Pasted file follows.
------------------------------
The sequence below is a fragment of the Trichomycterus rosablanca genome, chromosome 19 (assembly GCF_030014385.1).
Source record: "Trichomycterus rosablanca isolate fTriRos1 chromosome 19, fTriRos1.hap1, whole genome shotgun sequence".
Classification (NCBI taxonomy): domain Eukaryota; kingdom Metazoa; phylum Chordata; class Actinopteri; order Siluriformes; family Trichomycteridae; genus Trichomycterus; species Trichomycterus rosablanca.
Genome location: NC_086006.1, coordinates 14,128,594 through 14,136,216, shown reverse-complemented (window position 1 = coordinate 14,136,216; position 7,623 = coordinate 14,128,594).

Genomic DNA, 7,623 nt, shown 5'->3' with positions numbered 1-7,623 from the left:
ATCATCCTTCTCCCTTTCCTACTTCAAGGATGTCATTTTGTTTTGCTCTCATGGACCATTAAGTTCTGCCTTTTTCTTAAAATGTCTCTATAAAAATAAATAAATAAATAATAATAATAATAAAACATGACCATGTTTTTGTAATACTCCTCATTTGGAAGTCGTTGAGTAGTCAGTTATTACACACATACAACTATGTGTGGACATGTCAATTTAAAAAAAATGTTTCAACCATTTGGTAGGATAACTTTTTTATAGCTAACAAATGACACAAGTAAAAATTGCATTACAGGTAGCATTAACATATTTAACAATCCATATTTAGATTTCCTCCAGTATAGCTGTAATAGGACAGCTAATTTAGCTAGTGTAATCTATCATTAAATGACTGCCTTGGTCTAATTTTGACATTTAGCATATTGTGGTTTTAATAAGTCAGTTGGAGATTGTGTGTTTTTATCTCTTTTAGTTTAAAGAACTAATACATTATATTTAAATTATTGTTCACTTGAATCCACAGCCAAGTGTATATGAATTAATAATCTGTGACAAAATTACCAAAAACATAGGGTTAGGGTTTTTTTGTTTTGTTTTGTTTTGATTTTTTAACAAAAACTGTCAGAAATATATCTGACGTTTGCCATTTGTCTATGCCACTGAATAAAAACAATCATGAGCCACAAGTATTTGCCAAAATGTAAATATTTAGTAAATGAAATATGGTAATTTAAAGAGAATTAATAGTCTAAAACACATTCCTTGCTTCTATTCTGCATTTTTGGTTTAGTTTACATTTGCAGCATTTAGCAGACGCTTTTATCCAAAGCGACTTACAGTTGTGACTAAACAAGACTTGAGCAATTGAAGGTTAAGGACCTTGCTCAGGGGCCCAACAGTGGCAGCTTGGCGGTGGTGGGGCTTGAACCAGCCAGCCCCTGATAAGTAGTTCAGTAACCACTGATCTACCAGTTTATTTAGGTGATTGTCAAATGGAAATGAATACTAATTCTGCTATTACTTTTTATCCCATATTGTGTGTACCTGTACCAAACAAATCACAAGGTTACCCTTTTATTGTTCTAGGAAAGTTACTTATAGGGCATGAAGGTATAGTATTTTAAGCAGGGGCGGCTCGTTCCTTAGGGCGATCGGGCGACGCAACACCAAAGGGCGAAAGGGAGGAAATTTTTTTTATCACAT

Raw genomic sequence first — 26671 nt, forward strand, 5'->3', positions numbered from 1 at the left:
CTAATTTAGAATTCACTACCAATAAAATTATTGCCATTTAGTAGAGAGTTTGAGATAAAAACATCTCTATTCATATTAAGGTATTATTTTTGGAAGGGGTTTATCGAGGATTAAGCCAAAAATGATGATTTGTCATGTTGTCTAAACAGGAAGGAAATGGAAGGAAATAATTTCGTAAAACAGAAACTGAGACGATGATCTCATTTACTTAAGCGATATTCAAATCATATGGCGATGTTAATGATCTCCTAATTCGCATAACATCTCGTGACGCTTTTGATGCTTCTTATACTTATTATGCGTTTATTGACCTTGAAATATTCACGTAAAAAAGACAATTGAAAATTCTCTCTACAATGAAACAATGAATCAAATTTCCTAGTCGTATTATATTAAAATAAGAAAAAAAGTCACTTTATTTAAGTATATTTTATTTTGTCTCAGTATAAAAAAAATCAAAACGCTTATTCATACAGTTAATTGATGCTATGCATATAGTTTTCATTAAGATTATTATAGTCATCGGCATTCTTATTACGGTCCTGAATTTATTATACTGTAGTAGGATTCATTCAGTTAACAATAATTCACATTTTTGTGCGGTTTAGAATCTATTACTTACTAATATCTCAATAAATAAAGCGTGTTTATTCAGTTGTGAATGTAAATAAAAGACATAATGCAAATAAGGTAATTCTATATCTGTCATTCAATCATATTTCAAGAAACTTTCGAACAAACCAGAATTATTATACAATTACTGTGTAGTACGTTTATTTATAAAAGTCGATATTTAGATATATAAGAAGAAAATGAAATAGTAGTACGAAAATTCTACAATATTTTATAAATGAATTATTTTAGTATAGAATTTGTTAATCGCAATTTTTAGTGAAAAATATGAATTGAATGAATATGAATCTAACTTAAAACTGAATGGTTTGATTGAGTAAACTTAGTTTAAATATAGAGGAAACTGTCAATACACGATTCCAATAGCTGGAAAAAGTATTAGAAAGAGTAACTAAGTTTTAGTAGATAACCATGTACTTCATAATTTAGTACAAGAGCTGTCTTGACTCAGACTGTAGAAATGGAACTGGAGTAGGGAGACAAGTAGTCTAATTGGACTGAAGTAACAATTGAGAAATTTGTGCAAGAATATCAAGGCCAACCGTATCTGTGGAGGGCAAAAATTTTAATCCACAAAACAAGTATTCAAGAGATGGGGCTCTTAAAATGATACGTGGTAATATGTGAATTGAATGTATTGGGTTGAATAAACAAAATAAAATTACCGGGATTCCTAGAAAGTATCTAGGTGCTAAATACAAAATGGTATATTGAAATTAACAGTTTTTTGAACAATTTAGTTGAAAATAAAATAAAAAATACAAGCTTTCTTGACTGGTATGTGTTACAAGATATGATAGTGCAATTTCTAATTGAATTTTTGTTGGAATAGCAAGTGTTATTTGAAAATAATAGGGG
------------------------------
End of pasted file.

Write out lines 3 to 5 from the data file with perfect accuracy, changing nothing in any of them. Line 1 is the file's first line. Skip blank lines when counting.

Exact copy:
Classification (NCBI taxonomy): domain Eukaryota; kingdom Metazoa; phylum Chordata; class Actinopteri; order Siluriformes; family Trichomycteridae; genus Trichomycterus; species Trichomycterus rosablanca.
Genome location: NC_086006.1, coordinates 14,128,594 through 14,136,216, shown reverse-complemented (window position 1 = coordinate 14,136,216; position 7,623 = coordinate 14,128,594).

Genomic DNA, 7,623 nt, shown 5'->3' with positions numbered 1-7,623 from the left: